Whatever be its origin, a disordered state of the emotional nature is an essential character of hysteria, and the control of the feelings rather than of muscular action is lessened or lost; it is partly a disease of the mind, from improper education or self-abandonment to the power of the emotions. The habitual indulgence of feelings of a painful character or of sexual tendency affects the nutrition of the nervous and genital systems, giving rise to the peculiar phenomena of this affection. Though hysteria may simulate the phenomena of epilepsy, tetanus, chorea, hydrophobia, and other nervous diseases presented to its imitative disposition, it is dependent on a state of much less abnormal character; there is generally no structural lesion, nor any serious disturbance of the nutritive functions, as is evident from the long duration of the disease, and the suddenness with which different forms pass into each other or disappear entirely; the strangeness of these combinations and sudden changes is sufficient to distinguish hysteria from the more grave diseases which it imitates.
According to Carpenter, this excitability of the nervous system, which is only an exaggeration of that characteristic of the female sex, is caused by some defect of nutrition, the particular phenomena arising either from some morbid condition of the blood acting upon the nervous centre most susceptible to its influence, or from irritation of the peripheral nerves; he believes a gouty diathesis is one of the most frequent sources of this imperfect nutrition. - The principles of treatment are threefold: 1, to improve the nutrition of the nervous system by bringing the blood up to its healthy standard by strengthening diet, hygienic means, and the judicious employment of tonics; 2, to remove all irregularities in the menstrual or other functions, when they are evident exciting causes; 3, to act upon the mind, by leading the patient to repress the first emotional excitement by the force of the will, and to direct the attention to a different class of objects, substituting a pleasant for a disagreeable train of thought.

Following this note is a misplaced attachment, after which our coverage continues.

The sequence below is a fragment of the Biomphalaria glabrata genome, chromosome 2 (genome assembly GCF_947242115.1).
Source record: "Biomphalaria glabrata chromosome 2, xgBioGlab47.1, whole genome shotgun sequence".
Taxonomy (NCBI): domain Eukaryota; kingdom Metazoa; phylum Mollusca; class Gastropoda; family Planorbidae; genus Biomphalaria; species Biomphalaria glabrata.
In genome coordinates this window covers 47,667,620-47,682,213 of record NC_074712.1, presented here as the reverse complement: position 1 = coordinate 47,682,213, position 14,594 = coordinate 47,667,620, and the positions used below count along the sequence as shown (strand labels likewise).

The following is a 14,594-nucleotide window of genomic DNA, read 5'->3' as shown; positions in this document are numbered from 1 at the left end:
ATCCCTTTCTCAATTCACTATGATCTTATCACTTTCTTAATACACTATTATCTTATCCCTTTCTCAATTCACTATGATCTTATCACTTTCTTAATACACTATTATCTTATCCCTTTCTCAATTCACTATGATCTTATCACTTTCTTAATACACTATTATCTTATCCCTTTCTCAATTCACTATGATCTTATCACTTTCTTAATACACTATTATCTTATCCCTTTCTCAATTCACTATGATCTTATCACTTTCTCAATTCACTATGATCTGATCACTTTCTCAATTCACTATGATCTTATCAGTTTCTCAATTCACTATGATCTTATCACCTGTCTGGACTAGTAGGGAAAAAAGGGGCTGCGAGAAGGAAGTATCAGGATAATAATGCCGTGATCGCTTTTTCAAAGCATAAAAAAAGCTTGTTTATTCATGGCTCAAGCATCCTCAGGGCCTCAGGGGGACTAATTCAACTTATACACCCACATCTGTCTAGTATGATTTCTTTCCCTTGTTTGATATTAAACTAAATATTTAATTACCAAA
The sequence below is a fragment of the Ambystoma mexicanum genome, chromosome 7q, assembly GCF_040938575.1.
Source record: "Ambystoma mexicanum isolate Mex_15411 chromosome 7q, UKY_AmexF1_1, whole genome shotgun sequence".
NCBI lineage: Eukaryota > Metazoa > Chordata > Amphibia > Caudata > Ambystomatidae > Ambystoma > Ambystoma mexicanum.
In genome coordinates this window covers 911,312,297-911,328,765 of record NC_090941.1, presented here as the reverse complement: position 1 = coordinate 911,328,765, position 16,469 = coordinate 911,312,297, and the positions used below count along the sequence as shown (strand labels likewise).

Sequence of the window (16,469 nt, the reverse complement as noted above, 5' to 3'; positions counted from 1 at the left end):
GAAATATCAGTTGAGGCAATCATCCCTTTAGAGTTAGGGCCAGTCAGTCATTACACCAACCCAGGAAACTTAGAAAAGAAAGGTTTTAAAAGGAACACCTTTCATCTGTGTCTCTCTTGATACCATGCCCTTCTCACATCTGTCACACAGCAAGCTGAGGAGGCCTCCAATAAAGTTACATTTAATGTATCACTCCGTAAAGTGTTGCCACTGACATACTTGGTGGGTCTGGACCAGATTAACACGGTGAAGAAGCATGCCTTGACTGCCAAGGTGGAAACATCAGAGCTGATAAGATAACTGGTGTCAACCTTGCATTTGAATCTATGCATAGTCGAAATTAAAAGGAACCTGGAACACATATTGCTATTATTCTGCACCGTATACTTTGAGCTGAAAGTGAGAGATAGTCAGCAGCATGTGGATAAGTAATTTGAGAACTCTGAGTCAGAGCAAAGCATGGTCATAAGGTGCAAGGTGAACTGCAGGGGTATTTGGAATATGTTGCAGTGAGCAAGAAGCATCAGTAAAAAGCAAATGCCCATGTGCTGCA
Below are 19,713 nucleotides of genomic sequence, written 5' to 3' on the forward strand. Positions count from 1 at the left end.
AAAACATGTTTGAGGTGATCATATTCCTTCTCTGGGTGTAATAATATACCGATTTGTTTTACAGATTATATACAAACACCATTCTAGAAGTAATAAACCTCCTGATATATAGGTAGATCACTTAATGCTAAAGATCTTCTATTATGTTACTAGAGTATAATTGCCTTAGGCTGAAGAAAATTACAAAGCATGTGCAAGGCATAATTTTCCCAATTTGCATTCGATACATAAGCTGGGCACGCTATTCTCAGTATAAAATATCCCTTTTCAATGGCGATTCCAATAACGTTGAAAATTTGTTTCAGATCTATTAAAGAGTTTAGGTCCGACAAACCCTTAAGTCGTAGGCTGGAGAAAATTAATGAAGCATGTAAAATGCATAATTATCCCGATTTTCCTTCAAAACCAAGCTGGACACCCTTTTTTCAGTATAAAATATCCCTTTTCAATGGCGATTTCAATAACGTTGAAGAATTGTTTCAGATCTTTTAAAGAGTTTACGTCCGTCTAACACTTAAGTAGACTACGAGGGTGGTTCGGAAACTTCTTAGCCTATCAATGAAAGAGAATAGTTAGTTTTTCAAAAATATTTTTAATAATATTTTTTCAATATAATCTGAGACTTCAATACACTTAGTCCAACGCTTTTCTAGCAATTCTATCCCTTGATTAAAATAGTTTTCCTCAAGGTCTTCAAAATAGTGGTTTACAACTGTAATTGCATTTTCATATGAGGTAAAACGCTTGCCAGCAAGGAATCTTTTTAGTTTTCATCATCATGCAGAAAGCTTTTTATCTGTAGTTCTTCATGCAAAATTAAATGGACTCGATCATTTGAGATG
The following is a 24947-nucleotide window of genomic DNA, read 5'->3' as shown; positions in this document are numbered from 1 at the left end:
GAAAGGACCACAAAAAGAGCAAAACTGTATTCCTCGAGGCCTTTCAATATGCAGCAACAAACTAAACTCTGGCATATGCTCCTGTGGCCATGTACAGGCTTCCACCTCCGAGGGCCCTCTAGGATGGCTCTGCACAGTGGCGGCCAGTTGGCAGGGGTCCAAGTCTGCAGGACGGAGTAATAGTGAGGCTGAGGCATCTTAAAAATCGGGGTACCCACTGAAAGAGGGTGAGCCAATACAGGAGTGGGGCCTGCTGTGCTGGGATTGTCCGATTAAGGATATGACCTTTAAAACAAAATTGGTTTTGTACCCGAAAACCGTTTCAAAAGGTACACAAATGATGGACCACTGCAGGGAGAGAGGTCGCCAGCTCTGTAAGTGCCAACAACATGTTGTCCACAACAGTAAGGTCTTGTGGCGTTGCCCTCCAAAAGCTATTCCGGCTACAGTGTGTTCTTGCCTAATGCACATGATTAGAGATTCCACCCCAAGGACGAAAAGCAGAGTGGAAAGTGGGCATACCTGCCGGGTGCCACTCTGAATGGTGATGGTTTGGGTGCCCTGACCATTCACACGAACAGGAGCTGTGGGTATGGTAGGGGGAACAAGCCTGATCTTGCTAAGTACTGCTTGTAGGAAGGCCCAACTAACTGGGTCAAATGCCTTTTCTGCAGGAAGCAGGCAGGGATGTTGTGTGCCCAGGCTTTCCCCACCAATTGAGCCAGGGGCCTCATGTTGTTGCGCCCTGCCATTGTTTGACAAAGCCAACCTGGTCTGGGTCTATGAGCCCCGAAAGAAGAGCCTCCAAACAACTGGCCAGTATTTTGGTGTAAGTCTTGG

The attack itself requires that the patient should be kept from injuring herself, and the removal of all constricting garments, fresh air, sprinkling with cold water, inspiration of ammonia or other strong or disagreeable odors, irritating the nostrils with a feather, and other similar domestic remedies. To prevent a return, tranquillity of mind and habits of self-control are the best remedies; any disappointment, whether in love, business, or other affairs of life, should if possible be removed by the realization of the hopes; if marriage be unadvisable, the tendency to hysteric attacks will often be removed by the change of air, scene, and habits resulting from a distant journey; and a similar course is useful to distract the attention from other consuming cares and passions.